The International Rare Diseases Research Consortium (IRDiRC) is a global public/private collaborative initiative launched in 2011 by the European Commission and the US National Institutes of Health. IRDiRC has launched several initiatives to support and stimulate drug repurposing for small population needs. Most recently, it developed the IRDiRC Drug Repurposing Guidebook, which aims to help developers navigate the rare disease landscape by identifying specific tools and practices of relevance for repurposing projects (7). The Guidebook focuses on repurposing approaches, following the same successful methodology used for the IRDiRC Orphan Drug Development Guidebook. It explores incentives, regulatory tools, initiatives, and development tools for drug repurposing, helping developers ask the right questions at the right time (8). Previously, other IRDiRC endeavors have investigated key features of successful, innovative drug repurposing projects, and the corresponding business and funding models (9). As such ten factors were found to significantly contribute to the outcomes of repurposing projects. These include:

• the clear identification of unmet rare disease patients needs

• embracing innovation

• solid collaboration with patients

• gathering of information on disease prevalence, patient numbers, drug pharmacology and disease etiology

• drug industrial property status

• data gathering from inside and outside the public domain, such as off-label use

• data from past clinical studies

• the need for extended non-clinical and clinical studies

• the need for a collaborative funding framework

• early interactions with both regulatory bodies and payers.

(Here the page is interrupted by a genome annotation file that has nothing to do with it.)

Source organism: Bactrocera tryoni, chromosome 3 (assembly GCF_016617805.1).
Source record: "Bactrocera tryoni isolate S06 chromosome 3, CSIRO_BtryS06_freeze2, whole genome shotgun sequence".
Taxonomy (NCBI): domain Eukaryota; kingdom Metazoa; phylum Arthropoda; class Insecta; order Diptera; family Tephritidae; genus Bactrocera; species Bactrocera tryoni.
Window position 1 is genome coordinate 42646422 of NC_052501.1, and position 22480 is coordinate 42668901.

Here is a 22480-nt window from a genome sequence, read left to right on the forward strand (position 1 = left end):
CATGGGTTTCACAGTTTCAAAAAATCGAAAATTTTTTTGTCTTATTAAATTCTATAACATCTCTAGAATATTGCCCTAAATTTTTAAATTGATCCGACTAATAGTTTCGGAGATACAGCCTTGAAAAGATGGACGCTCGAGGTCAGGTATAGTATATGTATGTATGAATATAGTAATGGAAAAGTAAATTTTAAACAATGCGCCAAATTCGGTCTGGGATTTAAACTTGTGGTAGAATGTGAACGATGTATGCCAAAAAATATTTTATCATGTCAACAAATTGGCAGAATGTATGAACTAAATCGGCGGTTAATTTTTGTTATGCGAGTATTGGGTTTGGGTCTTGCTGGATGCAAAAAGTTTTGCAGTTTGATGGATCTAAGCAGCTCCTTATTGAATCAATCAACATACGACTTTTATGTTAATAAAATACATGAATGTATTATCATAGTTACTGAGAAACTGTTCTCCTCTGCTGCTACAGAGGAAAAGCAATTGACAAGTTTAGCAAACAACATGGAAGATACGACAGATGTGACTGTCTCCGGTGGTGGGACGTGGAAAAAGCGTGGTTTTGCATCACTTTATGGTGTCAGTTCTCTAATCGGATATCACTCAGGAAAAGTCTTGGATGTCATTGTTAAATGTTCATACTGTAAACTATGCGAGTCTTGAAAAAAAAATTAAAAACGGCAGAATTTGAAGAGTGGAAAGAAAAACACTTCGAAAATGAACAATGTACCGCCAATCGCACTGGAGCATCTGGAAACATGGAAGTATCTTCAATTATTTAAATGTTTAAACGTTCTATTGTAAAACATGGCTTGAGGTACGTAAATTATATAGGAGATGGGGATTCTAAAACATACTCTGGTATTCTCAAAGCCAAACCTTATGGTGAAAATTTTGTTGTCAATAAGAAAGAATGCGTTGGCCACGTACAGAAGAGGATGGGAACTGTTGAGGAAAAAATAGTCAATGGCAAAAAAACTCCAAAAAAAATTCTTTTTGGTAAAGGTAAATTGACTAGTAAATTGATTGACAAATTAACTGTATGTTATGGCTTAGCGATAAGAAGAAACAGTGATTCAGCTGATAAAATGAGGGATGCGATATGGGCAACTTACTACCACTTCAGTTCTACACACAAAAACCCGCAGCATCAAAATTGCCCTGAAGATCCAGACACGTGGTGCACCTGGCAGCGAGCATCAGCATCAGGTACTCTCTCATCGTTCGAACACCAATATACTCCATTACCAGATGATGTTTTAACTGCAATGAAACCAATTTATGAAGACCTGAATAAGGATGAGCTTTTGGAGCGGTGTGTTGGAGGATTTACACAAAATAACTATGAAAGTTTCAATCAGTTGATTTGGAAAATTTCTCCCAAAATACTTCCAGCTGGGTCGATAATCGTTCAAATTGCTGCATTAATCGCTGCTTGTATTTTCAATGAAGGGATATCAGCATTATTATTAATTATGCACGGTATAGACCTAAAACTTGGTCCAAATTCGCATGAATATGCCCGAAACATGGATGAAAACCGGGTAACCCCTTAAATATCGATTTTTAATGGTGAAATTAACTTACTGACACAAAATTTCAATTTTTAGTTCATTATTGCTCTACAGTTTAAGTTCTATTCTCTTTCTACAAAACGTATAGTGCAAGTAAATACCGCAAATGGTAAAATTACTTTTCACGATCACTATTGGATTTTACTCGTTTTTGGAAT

Moreover, the IRDiRC Task Force on Data Mining and Repurposing made recommendations for investment in both research and infrastructure for drug repurposing to accelerate therapy development, which has been taken up by several funders, such as the European Commission, European Joint Programme for Rare Diseases, AFM-Telethon and Fondation Maladies Rares. These recommendations aim to improve the capture and sharing of self-reported patient data, facilitate better integration of existing research data, increase experimental testing capacity, and sharing of rare diseases research and development expertise throughout the repurposing process (10).

Focus on practical implementation: case studies

The following cases illustrate different aspects of repurposing projects helping to contextualize the different approaches and considerations.

Propranolol: the importance of sharing clinical observations in the public literature, use of novel regulatory route through the paediatric use marketing authorisation, seeking scientific advice

Propranolol belongs to the Beta blocking class of medicines and is a competitive antagonist at both the beta1- and beta2 adrenoceptors. Traditionally prescribed primarily in the management of cardiovascular conditions such as hypertension, the effect of propranolol on hemangiomas was discovered when treating a heart condition in a baby who also had a hemangioma. In the pivotal published case report, the clinical observation was reported that treating a heart condition with propranolol also resulted in rapid regression of a hemangioma.